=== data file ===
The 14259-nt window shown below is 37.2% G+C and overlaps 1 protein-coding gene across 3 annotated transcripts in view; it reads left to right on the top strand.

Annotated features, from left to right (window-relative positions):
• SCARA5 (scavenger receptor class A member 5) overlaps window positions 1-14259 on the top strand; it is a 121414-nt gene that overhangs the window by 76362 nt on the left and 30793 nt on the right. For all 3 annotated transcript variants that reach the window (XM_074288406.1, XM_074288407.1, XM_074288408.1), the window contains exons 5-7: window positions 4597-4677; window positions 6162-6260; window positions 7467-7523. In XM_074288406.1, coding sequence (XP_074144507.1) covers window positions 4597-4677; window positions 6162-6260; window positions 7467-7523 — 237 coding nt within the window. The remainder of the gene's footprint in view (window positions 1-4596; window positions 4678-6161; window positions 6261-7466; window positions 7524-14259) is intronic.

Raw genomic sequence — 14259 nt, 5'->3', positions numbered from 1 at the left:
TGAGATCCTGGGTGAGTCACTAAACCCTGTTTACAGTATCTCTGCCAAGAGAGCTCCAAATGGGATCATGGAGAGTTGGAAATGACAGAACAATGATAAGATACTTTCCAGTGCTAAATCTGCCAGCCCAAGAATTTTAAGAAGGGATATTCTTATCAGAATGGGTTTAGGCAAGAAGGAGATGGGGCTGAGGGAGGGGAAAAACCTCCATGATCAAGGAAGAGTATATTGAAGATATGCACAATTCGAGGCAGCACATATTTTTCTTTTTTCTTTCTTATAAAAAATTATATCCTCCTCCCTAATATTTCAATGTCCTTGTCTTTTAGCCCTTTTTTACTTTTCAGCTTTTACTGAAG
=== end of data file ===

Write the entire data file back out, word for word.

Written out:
The 14259-nt window shown below is 37.2% G+C and overlaps 1 protein-coding gene across 3 annotated transcripts in view; it reads left to right on the top strand.

Annotated features, from left to right (window-relative positions):
• SCARA5 (scavenger receptor class A member 5) overlaps window positions 1-14259 on the top strand; it is a 121414-nt gene that overhangs the window by 76362 nt on the left and 30793 nt on the right. For all 3 annotated transcript variants that reach the window (XM_074288406.1, XM_074288407.1, XM_074288408.1), the window contains exons 5-7: window positions 4597-4677; window positions 6162-6260; window positions 7467-7523. In XM_074288406.1, coding sequence (XP_074144507.1) covers window positions 4597-4677; window positions 6162-6260; window positions 7467-7523 — 237 coding nt within the window. The remainder of the gene's footprint in view (window positions 1-4596; window positions 4678-6161; window positions 6261-7466; window positions 7524-14259) is intronic.

Raw genomic sequence — 14259 nt, 5'->3', positions numbered from 1 at the left:
TGAGATCCTGGGTGAGTCACTAAACCCTGTTTACAGTATCTCTGCCAAGAGAGCTCCAAATGGGATCATGGAGAGTTGGAAATGACAGAACAATGATAAGATACTTTCCAGTGCTAAATCTGCCAGCCCAAGAATTTTAAGAAGGGATATTCTTATCAGAATGGGTTTAGGCAAGAAGGAGATGGGGCTGAGGGAGGGGAAAAACCTCCATGATCAAGGAAGAGTATATTGAAGATATGCACAATTCGAGGCAGCACATATTTTTCTTTTTTCTTTCTTATAAAAAATTATATCCTCCTCCCTAATATTTCAATGTCCTTGTCTTTTAGCCCTTTTTTACTTTTCAGCTTTTACTGAAG